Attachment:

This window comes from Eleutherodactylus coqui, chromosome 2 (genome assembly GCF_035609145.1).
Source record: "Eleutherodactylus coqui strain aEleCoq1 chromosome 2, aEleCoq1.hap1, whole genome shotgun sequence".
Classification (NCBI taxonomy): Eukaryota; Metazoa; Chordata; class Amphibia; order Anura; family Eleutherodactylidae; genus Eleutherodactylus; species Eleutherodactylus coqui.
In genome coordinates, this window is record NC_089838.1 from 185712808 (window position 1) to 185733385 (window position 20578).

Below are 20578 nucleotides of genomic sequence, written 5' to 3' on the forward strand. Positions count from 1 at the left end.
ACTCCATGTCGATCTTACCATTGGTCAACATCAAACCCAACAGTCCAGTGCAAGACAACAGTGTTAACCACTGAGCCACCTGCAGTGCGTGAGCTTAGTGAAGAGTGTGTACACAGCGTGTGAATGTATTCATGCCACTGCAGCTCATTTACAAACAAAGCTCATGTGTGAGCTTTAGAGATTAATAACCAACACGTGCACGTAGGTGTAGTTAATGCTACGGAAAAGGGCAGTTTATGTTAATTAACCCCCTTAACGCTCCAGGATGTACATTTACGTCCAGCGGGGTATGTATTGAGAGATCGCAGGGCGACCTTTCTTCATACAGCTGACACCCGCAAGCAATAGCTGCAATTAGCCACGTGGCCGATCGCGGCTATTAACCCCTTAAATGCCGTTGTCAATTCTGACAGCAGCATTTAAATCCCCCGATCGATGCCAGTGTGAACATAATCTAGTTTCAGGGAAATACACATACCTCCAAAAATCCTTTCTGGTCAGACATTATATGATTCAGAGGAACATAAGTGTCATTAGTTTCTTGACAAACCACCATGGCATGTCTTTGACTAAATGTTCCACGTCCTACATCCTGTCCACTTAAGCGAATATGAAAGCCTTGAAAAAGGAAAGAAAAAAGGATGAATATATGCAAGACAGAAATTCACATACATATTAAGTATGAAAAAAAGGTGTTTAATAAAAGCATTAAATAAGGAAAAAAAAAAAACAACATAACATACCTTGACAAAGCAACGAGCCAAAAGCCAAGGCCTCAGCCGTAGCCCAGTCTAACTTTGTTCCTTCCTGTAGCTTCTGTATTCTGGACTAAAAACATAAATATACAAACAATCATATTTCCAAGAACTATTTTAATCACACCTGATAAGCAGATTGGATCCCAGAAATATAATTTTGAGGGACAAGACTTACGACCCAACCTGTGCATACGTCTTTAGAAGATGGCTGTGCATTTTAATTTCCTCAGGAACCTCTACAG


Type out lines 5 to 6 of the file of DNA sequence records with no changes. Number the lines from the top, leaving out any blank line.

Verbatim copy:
Below are 20578 nucleotides of genomic sequence, written 5' to 3' on the forward strand. Positions count from 1 at the left end.
ACTCCATGTCGATCTTACCATTGGTCAACATCAAACCCAACAGTCCAGTGCAAGACAACAGTGTTAACCACTGAGCCACCTGCAGTGCGTGAGCTTAGTGAAGAGTGTGTACACAGCGTGTGAATGTATTCATGCCACTGCAGCTCATTTACAAACAAAGCTCATGTGTGAGCTTTAGAGATTAATAACCAACACGTGCACGTAGGTGTAGTTAATGCTACGGAAAAGGGCAGTTTATGTTAATTAACCCCCTTAACGCTCCAGGATGTACATTTACGTCCAGCGGGGTATGTATTGAGAGATCGCAGGGCGACCTTTCTTCATACAGCTGACACCCGCAAGCAATAGCTGCAATTAGCCACGTGGCCGATCGCGGCTATTAACCCCTTAAATGCCGTTGTCAATTCTGACAGCAGCATTTAAATCCCCCGATCGATGCCAGTGTGAACATAATCTAGTTTCAGGGAAATACACATACCTCCAAAAATCCTTTCTGGTCAGACATTATATGATTCAGAGGAACATAAGTGTCATTAGTTTCTTGACAAACCACCATGGCATGTCTTTGACTAAATGTTCCACGTCCTACATCCTGTCCACTTAAGCGAATATGAAAGCCTTGAAAAAGGAAAGAAAAAAGGATGAATATATGCAAGACAGAAATTCACATACATATTAAGTATGAAAAAAAGGTGTTTAATAAAAGCATTAAATAAGGAAAAAAAAAAAACAACATAACATACCTTGACAAAGCAACGAGCCAAAAGCCAAGGCCTCAGCCGTAGCCCAGTCTAACTTTGTTCCTTCCTGTAGCTTCTGTATTCTGGACTAAAAACATAAATATACAAACAATCATATTTCCAAGAACTATTTTAATCACACCTGATAAGCAGATTGGATCCCAGAAATATAATTTTGAGGGACAAGACTTACGACCCAACCTGTGCATACGTCTTTAGAAGATGGCTGTGCATTTTAATTTCCTCAGGAACCTCTACAG